Obsessive Compulsive Disorder

What is OCD?

Obsessive Compulsive Disorder (OCD) is a type of anxiety disorder characterized by persistent unwanted or upsetting thoughts or images (obsessions) and/or repetitive behaviors or mental acts (compulsions). The obsessive thoughts or images are associated with anxiety. Performing the behaviors or acts, which are often called rituals, may temporarily avert the obsessive thoughts. Failure to perform the rituals typically leads to increased anxiety.

Body System Affected

Obsessive Compulsive Disorder affects the nervous sytem, but scientists have not yet established the cause of OCD. Many believe it may be a combination of biological and environmental factors. Researchers are investigating the possibility of a genetic susceptibility to the condition. Some evidence suggests OCD may involve abnormal functioning of the brain, perhaps associated with an inadequate level of the neurotransmitter serotonin.

Correct Function of the Body System Affected

The basic functioning of the nervous system depends a lot on tiny cells called neurons. The brain has billions of them, and they have many specialized jobs. For example, sensory neurons take information from the eyes, ears, nose, tongue, and skin to the brain.

Onset and Target Population

OCD is not targeted at a specific race. In the USA, OCD is believed to affect around 2.5 percent of people above the age of 18. The median age of onset is 19. Obsessive Compulsive Disorder most commonly shows up in childhood, adolescence, or early adulthood. There is some evidence to show that OCD may run in families.
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OCD is diagnosed using a psychiatric assessment. OCD is diagnosed only when the person’s obsessions and compulsions cause distress and interfere with their ability to perform regular tasks. Such as going to school, work, or being in a relationship. The diagnosis also requires the person (only if not a child) to recognize that obsessions and compulsions are unreasonable and/or excessive.

Signs and Symptoms

Signs/Symptoms of OCD:

  • Excessive concern with dirt, germs

  • Red chapped hand due to over-washing

  • Avoid touching specific things in fear of contamination

  • Showering, washing, grooming often in a ritualistic appearance

  • Counting and/or repeating things a certain number of times

  • Rewriting numbers until they are just right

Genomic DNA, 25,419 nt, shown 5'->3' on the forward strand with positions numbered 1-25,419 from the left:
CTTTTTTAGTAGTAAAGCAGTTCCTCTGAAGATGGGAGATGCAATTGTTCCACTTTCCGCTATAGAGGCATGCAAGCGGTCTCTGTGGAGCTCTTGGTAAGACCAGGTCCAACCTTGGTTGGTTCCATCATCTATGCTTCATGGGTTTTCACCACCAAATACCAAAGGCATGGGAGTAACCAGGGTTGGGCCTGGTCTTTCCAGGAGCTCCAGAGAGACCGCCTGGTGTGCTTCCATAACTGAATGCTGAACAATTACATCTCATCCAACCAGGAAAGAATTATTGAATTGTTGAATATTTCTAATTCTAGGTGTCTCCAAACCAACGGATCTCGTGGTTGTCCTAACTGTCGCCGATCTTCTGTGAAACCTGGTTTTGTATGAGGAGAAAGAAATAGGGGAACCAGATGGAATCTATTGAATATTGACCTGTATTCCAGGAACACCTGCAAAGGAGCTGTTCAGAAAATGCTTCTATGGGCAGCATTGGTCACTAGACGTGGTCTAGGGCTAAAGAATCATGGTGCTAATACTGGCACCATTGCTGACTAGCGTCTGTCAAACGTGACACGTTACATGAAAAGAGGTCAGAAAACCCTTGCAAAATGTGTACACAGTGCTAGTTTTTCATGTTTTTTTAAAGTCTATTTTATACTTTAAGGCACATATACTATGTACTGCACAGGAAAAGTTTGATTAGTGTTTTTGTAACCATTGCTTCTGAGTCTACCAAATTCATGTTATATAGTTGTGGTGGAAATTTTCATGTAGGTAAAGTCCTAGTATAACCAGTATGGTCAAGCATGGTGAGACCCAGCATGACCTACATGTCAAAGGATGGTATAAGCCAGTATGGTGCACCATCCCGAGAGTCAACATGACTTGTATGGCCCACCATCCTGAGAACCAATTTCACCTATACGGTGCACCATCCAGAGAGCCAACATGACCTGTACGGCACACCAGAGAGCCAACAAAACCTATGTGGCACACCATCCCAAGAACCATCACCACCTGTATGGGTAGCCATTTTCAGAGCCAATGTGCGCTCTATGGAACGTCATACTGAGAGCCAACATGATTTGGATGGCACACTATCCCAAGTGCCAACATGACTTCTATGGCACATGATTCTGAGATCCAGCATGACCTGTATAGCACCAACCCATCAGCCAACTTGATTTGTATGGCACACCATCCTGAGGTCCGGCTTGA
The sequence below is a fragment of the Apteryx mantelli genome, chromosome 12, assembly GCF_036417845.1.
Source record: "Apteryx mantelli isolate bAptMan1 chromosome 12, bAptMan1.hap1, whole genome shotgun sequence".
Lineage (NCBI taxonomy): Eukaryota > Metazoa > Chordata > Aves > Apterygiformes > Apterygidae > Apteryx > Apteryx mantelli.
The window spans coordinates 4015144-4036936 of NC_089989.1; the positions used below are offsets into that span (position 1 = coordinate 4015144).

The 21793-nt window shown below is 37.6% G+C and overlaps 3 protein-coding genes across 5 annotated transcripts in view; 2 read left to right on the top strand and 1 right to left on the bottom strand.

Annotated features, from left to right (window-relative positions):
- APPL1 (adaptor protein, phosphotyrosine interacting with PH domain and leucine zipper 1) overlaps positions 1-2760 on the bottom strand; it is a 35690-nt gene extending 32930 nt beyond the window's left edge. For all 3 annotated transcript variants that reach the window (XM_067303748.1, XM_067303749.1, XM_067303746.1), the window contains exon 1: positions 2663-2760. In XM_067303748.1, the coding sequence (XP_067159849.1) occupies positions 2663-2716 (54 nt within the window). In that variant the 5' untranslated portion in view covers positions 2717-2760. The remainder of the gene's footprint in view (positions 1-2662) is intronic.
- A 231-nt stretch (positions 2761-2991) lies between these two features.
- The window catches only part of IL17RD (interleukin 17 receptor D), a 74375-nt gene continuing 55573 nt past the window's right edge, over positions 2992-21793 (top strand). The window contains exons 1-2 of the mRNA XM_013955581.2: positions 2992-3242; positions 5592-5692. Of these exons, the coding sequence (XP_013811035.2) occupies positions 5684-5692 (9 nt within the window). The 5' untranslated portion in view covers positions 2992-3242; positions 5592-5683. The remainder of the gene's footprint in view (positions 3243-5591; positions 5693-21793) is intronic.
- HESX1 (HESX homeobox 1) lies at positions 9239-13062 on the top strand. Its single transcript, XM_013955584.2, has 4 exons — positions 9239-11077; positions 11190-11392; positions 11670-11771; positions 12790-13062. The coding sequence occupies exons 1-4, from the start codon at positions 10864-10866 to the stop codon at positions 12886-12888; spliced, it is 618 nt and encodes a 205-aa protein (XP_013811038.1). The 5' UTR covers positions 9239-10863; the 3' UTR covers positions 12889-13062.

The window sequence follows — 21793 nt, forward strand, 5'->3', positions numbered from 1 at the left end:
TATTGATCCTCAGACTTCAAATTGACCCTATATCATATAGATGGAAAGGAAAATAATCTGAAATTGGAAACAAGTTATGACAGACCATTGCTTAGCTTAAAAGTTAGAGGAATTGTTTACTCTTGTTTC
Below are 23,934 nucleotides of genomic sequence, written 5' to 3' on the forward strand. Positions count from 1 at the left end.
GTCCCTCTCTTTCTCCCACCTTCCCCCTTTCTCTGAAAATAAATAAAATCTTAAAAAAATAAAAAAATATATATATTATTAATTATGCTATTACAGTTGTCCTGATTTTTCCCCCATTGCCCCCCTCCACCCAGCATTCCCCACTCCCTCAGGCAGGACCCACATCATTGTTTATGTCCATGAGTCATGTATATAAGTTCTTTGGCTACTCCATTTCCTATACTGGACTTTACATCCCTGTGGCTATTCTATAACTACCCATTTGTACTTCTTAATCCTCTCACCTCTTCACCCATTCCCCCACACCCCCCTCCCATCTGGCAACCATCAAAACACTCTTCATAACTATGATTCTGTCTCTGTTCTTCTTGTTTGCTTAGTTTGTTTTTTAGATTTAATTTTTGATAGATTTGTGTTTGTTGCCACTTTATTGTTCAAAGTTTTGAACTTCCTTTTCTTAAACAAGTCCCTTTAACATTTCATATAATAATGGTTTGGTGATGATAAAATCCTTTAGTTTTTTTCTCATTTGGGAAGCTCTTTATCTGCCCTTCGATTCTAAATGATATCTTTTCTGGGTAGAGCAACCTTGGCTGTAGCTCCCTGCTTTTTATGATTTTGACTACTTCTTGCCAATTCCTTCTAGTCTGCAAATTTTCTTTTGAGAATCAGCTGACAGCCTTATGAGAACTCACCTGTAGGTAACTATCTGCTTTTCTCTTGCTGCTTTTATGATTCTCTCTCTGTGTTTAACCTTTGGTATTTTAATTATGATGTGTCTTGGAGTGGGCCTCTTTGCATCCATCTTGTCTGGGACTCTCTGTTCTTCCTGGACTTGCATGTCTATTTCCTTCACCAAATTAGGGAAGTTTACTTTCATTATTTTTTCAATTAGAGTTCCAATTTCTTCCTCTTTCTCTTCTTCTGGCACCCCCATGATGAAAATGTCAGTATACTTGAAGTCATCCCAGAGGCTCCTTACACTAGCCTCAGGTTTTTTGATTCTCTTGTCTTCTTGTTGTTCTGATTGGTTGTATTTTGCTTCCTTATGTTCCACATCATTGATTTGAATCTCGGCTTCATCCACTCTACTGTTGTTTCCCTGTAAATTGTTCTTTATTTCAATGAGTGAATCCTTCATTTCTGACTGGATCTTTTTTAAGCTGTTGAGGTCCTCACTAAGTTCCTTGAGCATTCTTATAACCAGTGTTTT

• Having exaggerated fear of harm to yourself or others

  • Excessive fear of doing things wrong or having done things wrong

  • Getting upset if routine is not followed

  • Having things orderly and symmetrical

  • Aggressive thoughts about harming yourself and/or others

  • Doubts you’ve locked the door, turned off the stove, etc.

  • Thoughts about acting inappropriately

OCD & Anxiety Disorders: Crash Course Psychology #29


Treatment can only lessen obsessions and compulsions, not completely eradicate them. One option for treatment is selective serotonin reuptake inhibitors (SSRI’s). These may reduce OCD symptoms by affecting serotonin levels. Other psychiatric medicines may also be prescribed to help control your condition. Behavioral Therapy is another option that can be used to address the situation. Cognitive Behaviour Therapy is used to treat both thoughts associated with OCD and actions associated with OCD.


The disease itself will not kill, but in some cases it can lead to suicide or another related cause of death. Many people with OCD live a normal life with the help of various treatments.


I personally suffer from OCD. I have exhibited symptoms since around the age of two and continue to do so. My grandmother also may have OCD.


Here is a link to my Diigo:


Works Cited

"OCD & Anxiety Disorders: Crash Course Psychology #29." YouTube. YouTube. Web. 28 Jan. 2016.

Scholten, Amy, MPH. "Obsessive-Compulsive Disorder: OCD." Consumer Health Complete. EBSCOhost, 01 Aug. 2015. Web. 28 Jan. 2016.

Staff, Mayo Clinic. "Obsessive-compulsive Disorder (OCD)." Symptoms. Mayo Clinic, 09 Aug. 2013. Web. 13 Jan. 2016.